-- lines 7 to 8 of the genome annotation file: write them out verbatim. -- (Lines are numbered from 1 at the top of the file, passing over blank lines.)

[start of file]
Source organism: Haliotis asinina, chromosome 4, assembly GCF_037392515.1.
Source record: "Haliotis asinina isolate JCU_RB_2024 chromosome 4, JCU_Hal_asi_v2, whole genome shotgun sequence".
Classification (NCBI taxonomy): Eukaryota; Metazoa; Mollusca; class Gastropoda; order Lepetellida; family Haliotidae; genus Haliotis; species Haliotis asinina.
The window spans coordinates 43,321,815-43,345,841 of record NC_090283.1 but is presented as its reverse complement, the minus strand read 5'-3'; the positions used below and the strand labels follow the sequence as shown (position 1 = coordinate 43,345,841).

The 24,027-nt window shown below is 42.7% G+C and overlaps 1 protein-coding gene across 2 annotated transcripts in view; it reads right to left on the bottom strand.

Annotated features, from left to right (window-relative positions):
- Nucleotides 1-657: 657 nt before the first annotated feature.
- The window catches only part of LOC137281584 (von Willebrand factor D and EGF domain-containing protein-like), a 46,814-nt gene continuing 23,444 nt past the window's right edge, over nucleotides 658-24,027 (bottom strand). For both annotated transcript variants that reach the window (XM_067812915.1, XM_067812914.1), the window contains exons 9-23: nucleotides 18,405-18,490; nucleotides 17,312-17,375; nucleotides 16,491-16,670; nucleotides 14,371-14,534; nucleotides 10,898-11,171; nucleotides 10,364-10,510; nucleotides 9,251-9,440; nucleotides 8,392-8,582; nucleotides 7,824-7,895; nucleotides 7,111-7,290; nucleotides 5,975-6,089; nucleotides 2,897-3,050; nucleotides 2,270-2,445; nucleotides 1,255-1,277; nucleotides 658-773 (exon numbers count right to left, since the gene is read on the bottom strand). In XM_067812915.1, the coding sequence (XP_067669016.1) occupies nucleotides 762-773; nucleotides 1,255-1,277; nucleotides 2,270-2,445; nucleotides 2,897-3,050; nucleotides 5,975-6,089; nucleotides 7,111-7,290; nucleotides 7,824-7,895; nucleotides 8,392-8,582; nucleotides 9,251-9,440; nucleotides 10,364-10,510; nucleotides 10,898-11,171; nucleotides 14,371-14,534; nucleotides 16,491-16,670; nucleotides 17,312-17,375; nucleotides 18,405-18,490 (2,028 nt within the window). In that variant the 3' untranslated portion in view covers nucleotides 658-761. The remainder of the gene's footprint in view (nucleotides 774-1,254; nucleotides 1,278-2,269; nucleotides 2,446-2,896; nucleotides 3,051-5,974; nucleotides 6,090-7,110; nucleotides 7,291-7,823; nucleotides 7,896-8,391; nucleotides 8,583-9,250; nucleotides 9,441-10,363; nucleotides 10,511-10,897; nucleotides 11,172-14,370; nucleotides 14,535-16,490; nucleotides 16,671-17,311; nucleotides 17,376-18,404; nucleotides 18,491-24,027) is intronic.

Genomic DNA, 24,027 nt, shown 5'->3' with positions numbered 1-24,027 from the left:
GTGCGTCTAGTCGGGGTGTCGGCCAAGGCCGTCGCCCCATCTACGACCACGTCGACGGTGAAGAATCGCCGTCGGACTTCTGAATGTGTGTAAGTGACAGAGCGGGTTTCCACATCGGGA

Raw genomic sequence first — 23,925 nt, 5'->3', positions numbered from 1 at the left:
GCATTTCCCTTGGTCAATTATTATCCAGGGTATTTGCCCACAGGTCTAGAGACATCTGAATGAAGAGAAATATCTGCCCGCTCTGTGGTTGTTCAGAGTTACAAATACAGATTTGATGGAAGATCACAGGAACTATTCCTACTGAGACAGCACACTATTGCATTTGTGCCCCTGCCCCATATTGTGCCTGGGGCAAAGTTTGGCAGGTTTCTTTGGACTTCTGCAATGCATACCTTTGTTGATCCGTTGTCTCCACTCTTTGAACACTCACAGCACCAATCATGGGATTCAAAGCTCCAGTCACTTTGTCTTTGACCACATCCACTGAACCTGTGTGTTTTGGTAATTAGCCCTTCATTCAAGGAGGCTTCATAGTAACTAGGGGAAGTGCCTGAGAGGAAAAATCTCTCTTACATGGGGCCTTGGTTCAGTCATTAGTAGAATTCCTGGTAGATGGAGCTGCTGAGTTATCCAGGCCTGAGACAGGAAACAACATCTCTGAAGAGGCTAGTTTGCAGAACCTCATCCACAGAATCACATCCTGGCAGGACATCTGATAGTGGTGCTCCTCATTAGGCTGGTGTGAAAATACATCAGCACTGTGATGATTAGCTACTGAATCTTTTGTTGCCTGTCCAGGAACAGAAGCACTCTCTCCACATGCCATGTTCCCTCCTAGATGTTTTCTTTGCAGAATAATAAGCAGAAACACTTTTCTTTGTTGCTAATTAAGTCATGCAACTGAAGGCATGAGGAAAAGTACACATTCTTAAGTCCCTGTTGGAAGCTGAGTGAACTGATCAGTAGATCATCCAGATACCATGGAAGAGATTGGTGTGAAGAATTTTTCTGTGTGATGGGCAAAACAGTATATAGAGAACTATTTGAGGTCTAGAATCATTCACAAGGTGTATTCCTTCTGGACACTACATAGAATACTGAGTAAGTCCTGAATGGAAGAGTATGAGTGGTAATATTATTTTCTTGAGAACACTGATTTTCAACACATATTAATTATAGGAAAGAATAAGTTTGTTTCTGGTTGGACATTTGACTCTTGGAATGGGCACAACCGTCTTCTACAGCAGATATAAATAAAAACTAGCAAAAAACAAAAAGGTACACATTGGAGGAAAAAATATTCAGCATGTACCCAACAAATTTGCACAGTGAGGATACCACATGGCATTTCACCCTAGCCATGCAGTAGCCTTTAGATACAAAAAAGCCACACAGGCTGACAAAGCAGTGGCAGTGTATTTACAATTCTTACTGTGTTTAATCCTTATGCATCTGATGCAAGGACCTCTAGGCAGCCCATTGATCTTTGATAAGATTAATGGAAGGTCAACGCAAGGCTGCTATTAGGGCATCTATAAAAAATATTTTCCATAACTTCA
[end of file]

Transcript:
- Nucleotides 1-657: 657 nt before the first annotated feature.
- The window catches only part of LOC137281584 (von Willebrand factor D and EGF domain-containing protein-like), a 46,814-nt gene continuing 23,444 nt past the window's right edge, over nucleotides 658-24,027 (bottom strand). For both annotated transcript variants that reach the window (XM_067812915.1, XM_067812914.1), the window contains exons 9-23: nucleotides 18,405-18,490; nucleotides 17,312-17,375; nucleotides 16,491-16,670; nucleotides 14,371-14,534; nucleotides 10,898-11,171; nucleotides 10,364-10,510; nucleotides 9,251-9,440; nucleotides 8,392-8,582; nucleotides 7,824-7,895; nucleotides 7,111-7,290; nucleotides 5,975-6,089; nucleotides 2,897-3,050; nucleotides 2,270-2,445; nucleotides 1,255-1,277; nucleotides 658-773 (exon numbers count right to left, since the gene is read on the bottom strand). In XM_067812915.1, the coding sequence (XP_067669016.1) occupies nucleotides 762-773; nucleotides 1,255-1,277; nucleotides 2,270-2,445; nucleotides 2,897-3,050; nucleotides 5,975-6,089; nucleotides 7,111-7,290; nucleotides 7,824-7,895; nucleotides 8,392-8,582; nucleotides 9,251-9,440; nucleotides 10,364-10,510; nucleotides 10,898-11,171; nucleotides 14,371-14,534; nucleotides 16,491-16,670; nucleotides 17,312-17,375; nucleotides 18,405-18,490 (2,028 nt within the window). In that variant the 3' untranslated portion in view covers nucleotides 658-761. The remainder of the gene's footprint in view (nucleotides 774-1,254; nucleotides 1,278-2,269; nucleotides 2,446-2,896; nucleotides 3,051-5,974; nucleotides 6,090-7,110; nucleotides 7,291-7,823; nucleotides 7,896-8,391; nucleotides 8,583-9,250; nucleotides 9,441-10,363; nucleotides 10,511-10,897; nucleotides 11,172-14,370; nucleotides 14,535-16,490; nucleotides 16,671-17,311; nucleotides 17,376-18,404; nucleotides 18,491-24,027) is intronic.